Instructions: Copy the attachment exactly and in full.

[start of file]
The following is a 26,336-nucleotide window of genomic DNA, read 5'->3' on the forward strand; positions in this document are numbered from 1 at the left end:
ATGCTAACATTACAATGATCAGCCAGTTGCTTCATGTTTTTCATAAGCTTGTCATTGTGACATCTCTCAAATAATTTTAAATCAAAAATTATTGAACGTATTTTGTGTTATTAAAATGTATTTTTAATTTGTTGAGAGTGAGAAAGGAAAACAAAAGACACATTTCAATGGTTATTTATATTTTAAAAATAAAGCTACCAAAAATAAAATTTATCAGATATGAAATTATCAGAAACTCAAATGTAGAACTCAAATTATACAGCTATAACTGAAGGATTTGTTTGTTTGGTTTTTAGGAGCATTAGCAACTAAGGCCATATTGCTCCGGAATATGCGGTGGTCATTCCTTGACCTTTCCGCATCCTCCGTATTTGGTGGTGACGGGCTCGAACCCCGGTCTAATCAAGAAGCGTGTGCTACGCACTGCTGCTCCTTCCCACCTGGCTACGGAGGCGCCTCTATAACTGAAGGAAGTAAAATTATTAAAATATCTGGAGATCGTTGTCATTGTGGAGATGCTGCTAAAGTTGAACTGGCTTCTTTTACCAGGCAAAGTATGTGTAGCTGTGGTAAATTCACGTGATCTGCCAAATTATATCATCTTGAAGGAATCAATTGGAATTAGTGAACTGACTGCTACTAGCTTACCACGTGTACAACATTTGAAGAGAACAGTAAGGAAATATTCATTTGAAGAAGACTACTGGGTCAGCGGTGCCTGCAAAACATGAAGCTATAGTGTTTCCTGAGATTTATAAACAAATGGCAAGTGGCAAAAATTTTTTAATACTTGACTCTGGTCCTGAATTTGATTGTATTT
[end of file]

The following is a 26,336-nucleotide window of genomic DNA, read 5'->3' on the forward strand; positions in this document are numbered from 1 at the left end:
ATGCTAACATTACAATGATCAGCCAGTTGCTTCATGTTTTTCATAAGCTTGTCATTGTGACATCTCTCAAATAATTTTAAATCAAAAATTATTGAACGTATTTTGTGTTATTAAAATGTATTTTTAATTTGTTGAGAGTGAGAAAGGAAAACAAAAGACACATTTCAATGGTTATTTATATTTTAAAAATAAAGCTACCAAAAATAAAATTTATCAGATATGAAATTATCAGAAACTCAAATGTAGAACTCAAATTATACAGCTATAACTGAAGGATTTGTTTGTTTGGTTTTTAGGAGCATTAGCAACTAAGGCCATATTGCTCCGGAATATGCGGTGGTCATTCCTTGACCTTTCCGCATCCTCCGTATTTGGTGGTGACGGGCTCGAACCCCGGTCTAATCAAGAAGCGTGTGCTACGCACTGCTGCTCCTTCCCACCTGGCTACGGAGGCGCCTCTATAACTGAAGGAAGTAAAATTATTAAAATATCTGGAGATCGTTGTCATTGTGGAGATGCTGCTAAAGTTGAACTGGCTTCTTTTACCAGGCAAAGTATGTGTAGCTGTGGTAAATTCACGTGATCTGCCAAATTATATCATCTTGAAGGAATCAATTGGAATTAGTGAACTGACTGCTACTAGCTTACCACGTGTACAACATTTGAAGAGAACAGTAAGGAAATATTCATTTGAAGAAGACTACTGGGTCAGCGGTGCCTGCAAAACATGAAGCTATAGTGTTTCCTGAGATTTATAAACAAATGGCAAGTGGCAAAAATTTTTTAATACTTGACTCTGGTCCTGAATTTGATTGTATTT